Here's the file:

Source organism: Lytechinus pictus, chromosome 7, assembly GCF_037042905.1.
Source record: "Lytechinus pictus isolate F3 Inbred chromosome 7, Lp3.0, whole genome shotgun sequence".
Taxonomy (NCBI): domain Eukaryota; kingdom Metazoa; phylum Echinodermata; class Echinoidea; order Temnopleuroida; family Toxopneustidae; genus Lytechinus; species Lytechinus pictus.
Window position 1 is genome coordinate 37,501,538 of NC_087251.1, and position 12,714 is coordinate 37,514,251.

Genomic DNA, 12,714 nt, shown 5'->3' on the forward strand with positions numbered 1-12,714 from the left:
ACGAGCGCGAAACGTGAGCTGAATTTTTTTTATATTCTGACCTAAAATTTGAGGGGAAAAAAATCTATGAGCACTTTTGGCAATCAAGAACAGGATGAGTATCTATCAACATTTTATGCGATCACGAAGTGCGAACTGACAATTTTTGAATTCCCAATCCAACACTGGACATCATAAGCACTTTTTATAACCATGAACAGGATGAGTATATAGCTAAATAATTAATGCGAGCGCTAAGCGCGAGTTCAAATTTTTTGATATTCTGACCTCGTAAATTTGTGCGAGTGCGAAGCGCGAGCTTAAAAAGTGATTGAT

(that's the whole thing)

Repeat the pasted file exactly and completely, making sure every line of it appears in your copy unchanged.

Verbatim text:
Source organism: Lytechinus pictus, chromosome 7, assembly GCF_037042905.1.
Source record: "Lytechinus pictus isolate F3 Inbred chromosome 7, Lp3.0, whole genome shotgun sequence".
Taxonomy (NCBI): domain Eukaryota; kingdom Metazoa; phylum Echinodermata; class Echinoidea; order Temnopleuroida; family Toxopneustidae; genus Lytechinus; species Lytechinus pictus.
Window position 1 is genome coordinate 37,501,538 of NC_087251.1, and position 12,714 is coordinate 37,514,251.

Genomic DNA, 12,714 nt, shown 5'->3' on the forward strand with positions numbered 1-12,714 from the left:
ACGAGCGCGAAACGTGAGCTGAATTTTTTTTATATTCTGACCTAAAATTTGAGGGGAAAAAAATCTATGAGCACTTTTGGCAATCAAGAACAGGATGAGTATCTATCAACATTTTATGCGATCACGAAGTGCGAACTGACAATTTTTGAATTCCCAATCCAACACTGGACATCATAAGCACTTTTTATAACCATGAACAGGATGAGTATATAGCTAAATAATTAATGCGAGCGCTAAGCGCGAGTTCAAATTTTTTGATATTCTGACCTCGTAAATTTGTGCGAGTGCGAAGCGCGAGCTTAAAAAGTGATTGAT